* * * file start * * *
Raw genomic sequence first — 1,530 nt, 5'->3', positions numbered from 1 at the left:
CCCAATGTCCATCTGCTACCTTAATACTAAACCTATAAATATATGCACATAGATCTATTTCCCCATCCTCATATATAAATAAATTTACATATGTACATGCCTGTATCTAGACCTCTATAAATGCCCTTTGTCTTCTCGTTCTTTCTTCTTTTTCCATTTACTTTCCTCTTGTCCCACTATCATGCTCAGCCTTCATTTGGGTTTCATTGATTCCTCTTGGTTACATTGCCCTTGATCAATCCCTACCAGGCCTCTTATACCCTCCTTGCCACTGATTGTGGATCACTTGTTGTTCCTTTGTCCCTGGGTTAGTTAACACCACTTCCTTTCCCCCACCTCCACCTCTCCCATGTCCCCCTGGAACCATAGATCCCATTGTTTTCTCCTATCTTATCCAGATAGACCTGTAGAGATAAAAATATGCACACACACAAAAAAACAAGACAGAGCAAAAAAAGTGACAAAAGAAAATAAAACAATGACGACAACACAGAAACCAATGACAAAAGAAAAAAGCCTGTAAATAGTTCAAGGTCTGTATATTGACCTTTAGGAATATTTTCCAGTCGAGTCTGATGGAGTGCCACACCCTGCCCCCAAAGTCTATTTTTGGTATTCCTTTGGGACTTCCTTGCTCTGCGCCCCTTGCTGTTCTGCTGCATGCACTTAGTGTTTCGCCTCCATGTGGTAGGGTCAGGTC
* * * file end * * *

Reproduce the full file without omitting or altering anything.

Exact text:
Raw genomic sequence first — 1,530 nt, 5'->3', positions numbered from 1 at the left:
CCCAATGTCCATCTGCTACCTTAATACTAAACCTATAAATATATGCACATAGATCTATTTCCCCATCCTCATATATAAATAAATTTACATATGTACATGCCTGTATCTAGACCTCTATAAATGCCCTTTGTCTTCTCGTTCTTTCTTCTTTTTCCATTTACTTTCCTCTTGTCCCACTATCATGCTCAGCCTTCATTTGGGTTTCATTGATTCCTCTTGGTTACATTGCCCTTGATCAATCCCTACCAGGCCTCTTATACCCTCCTTGCCACTGATTGTGGATCACTTGTTGTTCCTTTGTCCCTGGGTTAGTTAACACCACTTCCTTTCCCCCACCTCCACCTCTCCCATGTCCCCCTGGAACCATAGATCCCATTGTTTTCTCCTATCTTATCCAGATAGACCTGTAGAGATAAAAATATGCACACACACAAAAAAACAAGACAGAGCAAAAAAAGTGACAAAAGAAAATAAAACAATGACGACAACACAGAAACCAATGACAAAAGAAAAAAGCCTGTAAATAGTTCAAGGTCTGTATATTGACCTTTAGGAATATTTTCCAGTCGAGTCTGATGGAGTGCCACACCCTGCCCCCAAAGTCTATTTTTGGTATTCCTTTGGGACTTCCTTGCTCTGCGCCCCTTGCTGTTCTGCTGCATGCACTTAGTGTTTCGCCTCCATGTGGTAGGGTCAGGTC